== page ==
i. The concept of systematic risk and how it is related to other types of risk such as common risk, idiosyncratic risk or independent risks.
There is different type of risk in evaluating an investment that are commonly used by decision makers in both private corporations and public agencies. Each of these types when used properly, a manager can increase portfolio returns or reduce risk to optimize an investment portfolio. However, it is important to define these types of risk precisely.
Systematic risk, This type of risk is also called common risk, undiversifiable risk, or market risk. This risk is associated with market returns, which can be attributed to broad factors. It is risk to your investment portfolio that cannot be attributed to the specific risk of individual investments. This risk is perfectly correlated
Fluctuations of a stock’s return that are due to market-wide news represent common
risk. As with earthquakes, all stocks are affected simultaneously by the news. Sources of systematic risk is due to market wide news which could be macroeconomic factors such as changes in interest rates, inflation, fluctuations in currencies, wars, recessions, etc.
Macro factors which influence the direction and volatility of the entire market would be systematic risk. An individual organization cannot control systematic risk. systematic risks are not diversified in a large portfolio and can be partially mitigated by asset allocation. Owning different asset classes with low correlation can smooth portfolio volatility because asset classes react differently to macroeconomic factors. When some asset categories (i.e. domestic equities, international stocks, bonds, cash, etc.) are increasing others may be falling and vice versa.
To further reduce risk, asset allocation investment decisions should be based on valuation. I want to adjust my asset allocation target according to valuations. I want to overweight those asset classes that are bargains and own less or avoid investments which are overpriced. When mitigating systematic risk within a diversified portfolio, cash may be the most important and under appreciated asset category.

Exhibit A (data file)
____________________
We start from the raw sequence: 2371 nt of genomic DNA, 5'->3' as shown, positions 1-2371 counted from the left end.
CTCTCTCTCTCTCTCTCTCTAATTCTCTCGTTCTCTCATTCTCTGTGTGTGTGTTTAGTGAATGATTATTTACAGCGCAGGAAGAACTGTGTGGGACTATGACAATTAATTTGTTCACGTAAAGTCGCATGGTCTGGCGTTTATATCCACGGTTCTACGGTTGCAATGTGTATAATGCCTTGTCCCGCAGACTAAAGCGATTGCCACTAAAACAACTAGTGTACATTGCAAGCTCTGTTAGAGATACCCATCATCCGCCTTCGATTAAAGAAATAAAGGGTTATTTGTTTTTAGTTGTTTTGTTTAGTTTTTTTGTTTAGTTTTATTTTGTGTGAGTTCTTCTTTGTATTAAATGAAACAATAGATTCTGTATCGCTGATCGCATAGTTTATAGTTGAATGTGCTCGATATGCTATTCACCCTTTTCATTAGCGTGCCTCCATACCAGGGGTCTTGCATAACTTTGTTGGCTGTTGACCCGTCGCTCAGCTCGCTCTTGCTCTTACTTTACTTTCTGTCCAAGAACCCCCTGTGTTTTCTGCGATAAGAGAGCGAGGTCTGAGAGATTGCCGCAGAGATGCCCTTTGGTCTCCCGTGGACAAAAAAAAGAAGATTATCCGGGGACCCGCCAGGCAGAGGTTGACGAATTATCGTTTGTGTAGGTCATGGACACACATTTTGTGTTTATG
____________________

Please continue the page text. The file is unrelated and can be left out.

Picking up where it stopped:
Unsystematic risk, This type of risk is also called idiosyncratic risk or independent risk. This is risk attributable or specific to the individual investment or small group of investments. It is uncorrelated with stock market returns. Other names used to describe unsystematic risk are specific risk, diversifiable risk, idiosyncratic risk, and residual risk.
Examples of risk that might be specific to individual companies or industries are business risk, financing risk, credit risk, product risk, legal risk, liquidity risk, political risk, operational risk, etc. Unsystematic risks share no correlation and are considered governable by the company or industry.
Unsystematic risks are diversified in a large portfolio. Proper diversification can nearly eliminate unsystematic risk. If an investor owns just one stock or bond and something negative happens to that company the investor suffers great harm. But if an investor owns a diversified portfolio of 20, 30, or 40 individual investments, the damage done to the portfolio is minimized.
The important concept of unsystematic risk is that it is not correlated to market risk and can be nearly eliminated by diversification.
Symetric Risk or Common risk Unsymetric Risk or Independent Risk
Its Undiversifiable Its diversifiable
Caused due to markrt wide news Caused due to specific news
Not diversifiable in large portofolios Its diversifiable in large portofolios
Its perfectly correlated Its not correlated
Systematic and unsystematic risks can be partially mitigated with risk management solutions such as asset allocation, diversification, and valuation timing. Used properly, a manager can increase portfolio returns and/or reduce risk to optimize an investment portfolio.